New student organization Urban Uplift gives back to the community

The core team of Urban Uplift discusses their plans for the new year accompanied with new members. Photo by Lahar Samantarai
The core team of Urban Uplift discusses their plans for the new year accompanied with new members. Photo by Lahar Samantarai
The core team of Urban Uplift discusses their plans for the new year accompanied with new members.
Photo by Lahar Samantarai

A new student organization plans on creating a legacy for Georgia State students.

Urban Uplift is providing volunteer opportunities for students looking to network, while giving back to the community.

The new organization was founded a year ago, by two friends that saw the need for something that’s dedicated solely towards community service. Some of those services include planting flowers at Hurt Park, mentorship programs with children at local schools and a collaboration with a development organization called WINGS for Kids.

Everytown Gun Sense

One of the founders is vice president, Nia Beasley, a senior journalism major at Georgia State. When Beasley’s not volunteering, she is working on her graphic design business by creating flyers, logos and t-shirts for other organizations, as well as her own. In an interview, Beasley shares some of the core values and future goals for Urban Uplift.

We’re not just on campus,” Beasley said. We go out into the parks, and we [want to] take care of the neighborhoods that we walk through.


How would you define Urban Uplift to someone who is considering looking for a new organization on campus? What does your logo stand for?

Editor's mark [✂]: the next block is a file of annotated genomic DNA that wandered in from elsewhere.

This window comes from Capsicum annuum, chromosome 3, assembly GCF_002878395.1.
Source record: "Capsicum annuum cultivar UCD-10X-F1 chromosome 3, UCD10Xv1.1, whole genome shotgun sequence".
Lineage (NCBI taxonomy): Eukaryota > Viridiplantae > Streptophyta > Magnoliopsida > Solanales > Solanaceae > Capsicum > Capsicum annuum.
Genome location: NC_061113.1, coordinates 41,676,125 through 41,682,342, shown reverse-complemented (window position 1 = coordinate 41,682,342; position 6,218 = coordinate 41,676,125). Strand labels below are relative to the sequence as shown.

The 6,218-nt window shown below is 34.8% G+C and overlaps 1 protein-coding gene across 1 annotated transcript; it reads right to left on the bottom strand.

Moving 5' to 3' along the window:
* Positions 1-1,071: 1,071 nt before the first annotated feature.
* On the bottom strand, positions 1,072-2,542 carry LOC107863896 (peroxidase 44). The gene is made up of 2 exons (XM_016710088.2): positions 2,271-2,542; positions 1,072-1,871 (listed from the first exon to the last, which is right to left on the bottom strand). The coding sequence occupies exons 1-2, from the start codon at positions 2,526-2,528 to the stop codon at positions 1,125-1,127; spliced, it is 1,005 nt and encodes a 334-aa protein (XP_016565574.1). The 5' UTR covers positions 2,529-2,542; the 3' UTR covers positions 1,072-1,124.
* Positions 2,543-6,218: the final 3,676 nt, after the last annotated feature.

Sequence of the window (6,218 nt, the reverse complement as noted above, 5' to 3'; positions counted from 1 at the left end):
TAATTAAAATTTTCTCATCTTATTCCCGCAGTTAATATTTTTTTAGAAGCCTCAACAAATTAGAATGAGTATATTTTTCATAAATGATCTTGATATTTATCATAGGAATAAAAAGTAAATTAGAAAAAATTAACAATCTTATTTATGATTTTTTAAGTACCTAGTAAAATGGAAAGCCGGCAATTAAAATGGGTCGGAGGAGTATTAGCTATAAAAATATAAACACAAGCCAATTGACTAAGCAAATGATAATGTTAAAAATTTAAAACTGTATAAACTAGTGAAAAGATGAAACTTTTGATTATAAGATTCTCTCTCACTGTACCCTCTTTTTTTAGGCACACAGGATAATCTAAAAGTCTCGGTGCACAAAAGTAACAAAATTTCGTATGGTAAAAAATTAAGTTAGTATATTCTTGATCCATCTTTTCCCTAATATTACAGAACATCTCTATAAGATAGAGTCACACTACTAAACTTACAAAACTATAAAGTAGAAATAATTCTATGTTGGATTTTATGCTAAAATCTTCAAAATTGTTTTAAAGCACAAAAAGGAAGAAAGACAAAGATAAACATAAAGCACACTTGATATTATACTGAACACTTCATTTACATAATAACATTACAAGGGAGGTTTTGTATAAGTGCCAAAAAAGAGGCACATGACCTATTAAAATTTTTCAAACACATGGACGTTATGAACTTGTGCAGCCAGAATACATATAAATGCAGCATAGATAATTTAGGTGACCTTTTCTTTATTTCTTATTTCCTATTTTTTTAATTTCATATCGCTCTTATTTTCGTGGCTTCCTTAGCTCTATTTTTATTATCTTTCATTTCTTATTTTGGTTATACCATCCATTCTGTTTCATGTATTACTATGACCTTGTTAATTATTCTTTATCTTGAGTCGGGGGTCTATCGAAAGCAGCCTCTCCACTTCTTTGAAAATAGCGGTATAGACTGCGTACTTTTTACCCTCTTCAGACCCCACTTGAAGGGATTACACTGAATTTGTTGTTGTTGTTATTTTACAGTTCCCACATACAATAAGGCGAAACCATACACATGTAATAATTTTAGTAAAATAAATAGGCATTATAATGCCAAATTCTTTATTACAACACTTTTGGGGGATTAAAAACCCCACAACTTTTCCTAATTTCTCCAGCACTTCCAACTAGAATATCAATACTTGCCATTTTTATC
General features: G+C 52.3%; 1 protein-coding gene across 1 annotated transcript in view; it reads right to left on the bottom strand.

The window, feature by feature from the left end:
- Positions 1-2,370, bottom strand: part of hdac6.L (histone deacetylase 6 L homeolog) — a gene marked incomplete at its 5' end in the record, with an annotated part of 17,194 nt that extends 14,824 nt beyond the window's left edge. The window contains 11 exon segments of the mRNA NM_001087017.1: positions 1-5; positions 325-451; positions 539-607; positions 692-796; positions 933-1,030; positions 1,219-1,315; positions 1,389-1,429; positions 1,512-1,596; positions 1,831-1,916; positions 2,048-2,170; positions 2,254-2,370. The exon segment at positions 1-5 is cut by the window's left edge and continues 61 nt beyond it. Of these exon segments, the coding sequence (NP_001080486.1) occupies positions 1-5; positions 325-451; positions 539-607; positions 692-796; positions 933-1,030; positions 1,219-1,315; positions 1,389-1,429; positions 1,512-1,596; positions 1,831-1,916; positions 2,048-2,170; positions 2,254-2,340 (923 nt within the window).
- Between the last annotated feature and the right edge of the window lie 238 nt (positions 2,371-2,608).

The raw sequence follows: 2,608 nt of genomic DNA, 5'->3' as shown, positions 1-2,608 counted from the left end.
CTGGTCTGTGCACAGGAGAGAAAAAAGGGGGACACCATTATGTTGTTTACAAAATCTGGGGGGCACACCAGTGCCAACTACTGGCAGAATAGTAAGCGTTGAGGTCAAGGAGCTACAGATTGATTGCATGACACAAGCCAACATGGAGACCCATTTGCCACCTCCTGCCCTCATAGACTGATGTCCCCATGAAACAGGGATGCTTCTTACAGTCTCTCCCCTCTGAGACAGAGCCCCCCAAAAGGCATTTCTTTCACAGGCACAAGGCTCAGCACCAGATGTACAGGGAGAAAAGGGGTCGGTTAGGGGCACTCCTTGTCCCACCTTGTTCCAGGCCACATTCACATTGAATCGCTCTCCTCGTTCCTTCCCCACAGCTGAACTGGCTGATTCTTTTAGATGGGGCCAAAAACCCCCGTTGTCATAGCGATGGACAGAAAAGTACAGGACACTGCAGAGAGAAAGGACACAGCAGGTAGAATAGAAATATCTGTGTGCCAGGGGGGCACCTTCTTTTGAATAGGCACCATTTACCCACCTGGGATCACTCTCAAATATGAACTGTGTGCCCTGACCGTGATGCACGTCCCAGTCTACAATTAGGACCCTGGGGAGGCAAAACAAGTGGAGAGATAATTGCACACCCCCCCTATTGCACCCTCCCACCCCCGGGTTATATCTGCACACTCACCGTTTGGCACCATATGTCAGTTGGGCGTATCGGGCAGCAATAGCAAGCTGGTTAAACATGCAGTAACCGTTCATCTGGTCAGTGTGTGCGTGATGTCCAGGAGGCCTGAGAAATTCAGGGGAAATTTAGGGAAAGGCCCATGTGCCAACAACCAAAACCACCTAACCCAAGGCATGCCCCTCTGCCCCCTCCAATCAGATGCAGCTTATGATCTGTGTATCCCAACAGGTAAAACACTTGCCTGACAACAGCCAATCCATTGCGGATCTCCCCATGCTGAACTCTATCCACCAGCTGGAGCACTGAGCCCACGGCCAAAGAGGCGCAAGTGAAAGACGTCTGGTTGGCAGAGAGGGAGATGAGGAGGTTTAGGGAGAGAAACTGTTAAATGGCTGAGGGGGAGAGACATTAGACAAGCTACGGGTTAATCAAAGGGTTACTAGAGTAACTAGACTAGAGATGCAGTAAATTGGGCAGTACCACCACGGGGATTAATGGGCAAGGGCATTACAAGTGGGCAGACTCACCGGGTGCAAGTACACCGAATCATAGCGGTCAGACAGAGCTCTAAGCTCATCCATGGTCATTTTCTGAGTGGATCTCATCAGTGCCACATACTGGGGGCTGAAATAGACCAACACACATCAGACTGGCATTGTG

Beasley: Urban Uplift is solely a community service organization on campus, our mission is to bring community service opportunities to the students on campus and off campus. The Logo with the “U” and a city represent Atlanta, the city and the urban feel about it, because we want to focus on Atlanta and the surrounding areas near campus.


You mentioned community service hours and opportunities, how can students get involved, and build community service hours?

Beasley: We have membership, but we don’t turn anyone away for a service. We suggest that you become a member, [for instance] if you need a letter, we can confirm that you were here, that you’re a member and you’ve been doing work with us. If someone wanted to come in and do community service you can email us or follow our social media.


What’s the overall goal for Urban Uplift? Where do you envision your organization’s progress in the coming semesters?

Beasley: I would love to see it continue once we graduate, I’m graduating in May and I want to see the legacy continue and see more students involved with it. [With] our membership now, we probably have 25 solid consistent members and I would like to see it at 120 next year. I just want to see students get involved, I want them to want to help other people, to clean up the community and take pride in what their doing.


What are the benefits of giving back to the community?

Beasley: There’s more to college than going to class, social activities and [parties], it’s about giving back, because you walk these street everyday and you don’t want it to be destroyed. I definitely want to just show appreciation. This is a new organization on campus. If [anyone] is looking to get involved on campus and meet new people, this is definitely the best way. If they’re interested in uplifting, improving the community or getting community service hours for anything, this is the best [organization] to do it. We are going to have consistent hours, different hours and programs, so this is definitely the organization for you.


What is Urban Uplifts mission? In what ways can students benefit from participating in student organizations?

Beasley: [Our mission is] to get people in, and bring service. It really helps you grow as a person. I use to be so shy, and I was not involved. I’ve definitely grown [while] being in these [types] of organizations.


Are there any upcoming events that students should look out for, if their interested in participating?